Diane McKnight, professor of civil, environmental and architectural engineering and fellow of the Institute of Arctic and Alpine Research (INSTAAR) will deliver this year’s Distinguished Research Lecture at 4 p.m. Thursday, Oct. 29, in the University Memorial Center, Room 235. This lectureship is among the highest honors bestowed by the faculty upon a faculty member at CU-Boulder.
McKnight will be speaking on “The McMurdo Dry Valleys, Antarctica: Ecosystems waiting for water.” Her lecture is free and open to the public, though pre-registration is recommended. To register, please visit www.tinyurl.com/DianeMcKnight.
Each year, the Office of the Vice Chancellor for Research requests nominations from faculty for the Distinguished Research Lectureship, and a faculty review panel recommends one faculty member as a recipient. Three faculty members were selected this year, with Diane McKnight from civil, environmental and architectural engineering and Doug Seals from integrative physiology also delivering lectures.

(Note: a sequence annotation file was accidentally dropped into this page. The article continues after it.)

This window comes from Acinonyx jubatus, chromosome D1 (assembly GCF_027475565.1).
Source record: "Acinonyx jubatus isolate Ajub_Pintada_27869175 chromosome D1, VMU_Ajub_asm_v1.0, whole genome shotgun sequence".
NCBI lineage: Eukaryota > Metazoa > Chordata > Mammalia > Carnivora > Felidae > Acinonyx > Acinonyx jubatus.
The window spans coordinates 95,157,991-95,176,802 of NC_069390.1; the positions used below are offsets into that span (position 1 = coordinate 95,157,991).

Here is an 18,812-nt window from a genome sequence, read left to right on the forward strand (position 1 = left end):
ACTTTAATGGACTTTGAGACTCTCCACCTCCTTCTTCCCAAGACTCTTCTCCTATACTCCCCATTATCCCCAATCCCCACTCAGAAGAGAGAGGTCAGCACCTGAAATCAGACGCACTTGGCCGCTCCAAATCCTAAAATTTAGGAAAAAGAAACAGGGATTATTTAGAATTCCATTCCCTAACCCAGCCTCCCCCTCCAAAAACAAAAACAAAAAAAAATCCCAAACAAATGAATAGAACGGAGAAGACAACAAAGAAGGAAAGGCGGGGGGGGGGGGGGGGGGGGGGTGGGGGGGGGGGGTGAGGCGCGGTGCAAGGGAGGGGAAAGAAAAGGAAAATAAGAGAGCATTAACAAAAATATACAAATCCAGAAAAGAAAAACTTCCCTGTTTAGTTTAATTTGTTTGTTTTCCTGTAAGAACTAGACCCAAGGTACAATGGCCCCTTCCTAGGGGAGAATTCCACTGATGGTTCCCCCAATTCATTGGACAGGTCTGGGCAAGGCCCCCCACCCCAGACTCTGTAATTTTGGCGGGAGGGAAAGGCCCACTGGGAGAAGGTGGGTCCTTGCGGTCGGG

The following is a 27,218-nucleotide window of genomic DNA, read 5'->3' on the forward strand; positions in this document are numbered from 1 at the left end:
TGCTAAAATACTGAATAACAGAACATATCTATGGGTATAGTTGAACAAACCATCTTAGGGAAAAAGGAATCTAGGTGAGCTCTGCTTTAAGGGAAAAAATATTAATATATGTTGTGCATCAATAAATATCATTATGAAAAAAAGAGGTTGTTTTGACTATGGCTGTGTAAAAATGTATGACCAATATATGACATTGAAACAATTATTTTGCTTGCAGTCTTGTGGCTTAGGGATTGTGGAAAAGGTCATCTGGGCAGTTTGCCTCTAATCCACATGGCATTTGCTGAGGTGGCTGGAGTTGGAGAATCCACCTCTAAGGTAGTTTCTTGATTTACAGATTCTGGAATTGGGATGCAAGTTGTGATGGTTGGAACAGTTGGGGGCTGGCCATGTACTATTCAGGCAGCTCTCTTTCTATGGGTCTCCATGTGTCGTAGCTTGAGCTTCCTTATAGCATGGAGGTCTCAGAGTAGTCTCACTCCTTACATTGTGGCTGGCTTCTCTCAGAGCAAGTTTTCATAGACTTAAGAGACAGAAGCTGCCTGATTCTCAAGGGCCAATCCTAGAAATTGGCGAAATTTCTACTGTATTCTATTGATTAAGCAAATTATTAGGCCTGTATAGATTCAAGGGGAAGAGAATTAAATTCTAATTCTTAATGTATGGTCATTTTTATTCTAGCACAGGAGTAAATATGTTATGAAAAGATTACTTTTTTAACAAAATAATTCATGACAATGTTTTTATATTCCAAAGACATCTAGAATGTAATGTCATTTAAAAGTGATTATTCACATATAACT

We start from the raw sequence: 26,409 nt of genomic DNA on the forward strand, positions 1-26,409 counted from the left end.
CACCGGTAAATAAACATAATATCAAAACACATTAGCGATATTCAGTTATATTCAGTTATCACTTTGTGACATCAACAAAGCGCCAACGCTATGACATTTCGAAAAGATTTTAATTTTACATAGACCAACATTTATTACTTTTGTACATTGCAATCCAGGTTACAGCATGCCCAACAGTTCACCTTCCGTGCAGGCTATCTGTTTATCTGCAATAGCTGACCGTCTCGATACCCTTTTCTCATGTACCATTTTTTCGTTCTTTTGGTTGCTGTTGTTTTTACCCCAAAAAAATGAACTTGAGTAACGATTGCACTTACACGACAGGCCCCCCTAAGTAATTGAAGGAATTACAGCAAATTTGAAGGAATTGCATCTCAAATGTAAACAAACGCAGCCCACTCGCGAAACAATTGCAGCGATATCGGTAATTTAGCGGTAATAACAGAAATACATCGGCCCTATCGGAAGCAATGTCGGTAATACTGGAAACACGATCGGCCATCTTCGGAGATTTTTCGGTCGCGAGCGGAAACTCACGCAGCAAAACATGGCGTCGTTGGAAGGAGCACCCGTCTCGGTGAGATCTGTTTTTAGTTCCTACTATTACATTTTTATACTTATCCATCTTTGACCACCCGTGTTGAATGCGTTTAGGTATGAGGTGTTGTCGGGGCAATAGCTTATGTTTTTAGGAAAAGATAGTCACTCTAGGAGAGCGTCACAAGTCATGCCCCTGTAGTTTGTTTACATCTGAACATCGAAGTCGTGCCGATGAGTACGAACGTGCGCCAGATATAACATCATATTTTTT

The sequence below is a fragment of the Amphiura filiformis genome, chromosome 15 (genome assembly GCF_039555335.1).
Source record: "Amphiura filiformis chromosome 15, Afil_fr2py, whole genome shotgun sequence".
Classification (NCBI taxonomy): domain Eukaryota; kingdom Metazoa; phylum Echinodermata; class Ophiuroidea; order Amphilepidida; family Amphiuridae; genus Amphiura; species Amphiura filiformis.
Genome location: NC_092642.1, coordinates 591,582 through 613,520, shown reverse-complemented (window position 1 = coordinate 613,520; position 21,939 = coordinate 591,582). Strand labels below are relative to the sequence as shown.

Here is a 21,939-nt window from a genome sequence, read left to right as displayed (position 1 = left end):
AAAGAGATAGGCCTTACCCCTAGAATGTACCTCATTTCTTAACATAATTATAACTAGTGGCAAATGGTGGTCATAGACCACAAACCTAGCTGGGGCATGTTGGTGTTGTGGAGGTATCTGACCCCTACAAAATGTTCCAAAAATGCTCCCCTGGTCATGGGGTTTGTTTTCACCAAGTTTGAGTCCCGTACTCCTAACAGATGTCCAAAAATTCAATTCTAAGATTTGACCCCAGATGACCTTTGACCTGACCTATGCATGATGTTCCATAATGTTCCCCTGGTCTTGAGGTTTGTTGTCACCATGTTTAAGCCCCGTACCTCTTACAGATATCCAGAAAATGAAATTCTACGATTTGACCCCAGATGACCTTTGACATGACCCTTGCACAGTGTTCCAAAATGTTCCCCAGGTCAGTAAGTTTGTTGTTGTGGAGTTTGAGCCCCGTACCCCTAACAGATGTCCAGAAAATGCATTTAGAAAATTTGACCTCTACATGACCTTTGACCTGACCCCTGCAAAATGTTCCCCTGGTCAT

McKnight is director of the Center for Water, Earth Science and Technology, and Co-director Hydrologic Sciences Graduate program. Her research focuses on the biogeochemistry of natural organic material and trace metals in streams and lakes, and the consequences for water supplies. She has conducted research on stream ecosystems as part of the McMurdo Dry Valleys Long-Term Ecological Research (MCM-LTER) project and on alpine lakes and acid mine drainage streams in the Rocky Mountains. She has been President of the American Society of Limnology and Oceanography and editor of Journal of Geophysical Research-Biogeosciences. She was elected to the National Academy of Engineering in 2012 and was awarded the John Dalton Medal from the European Geophysical Union in 2015.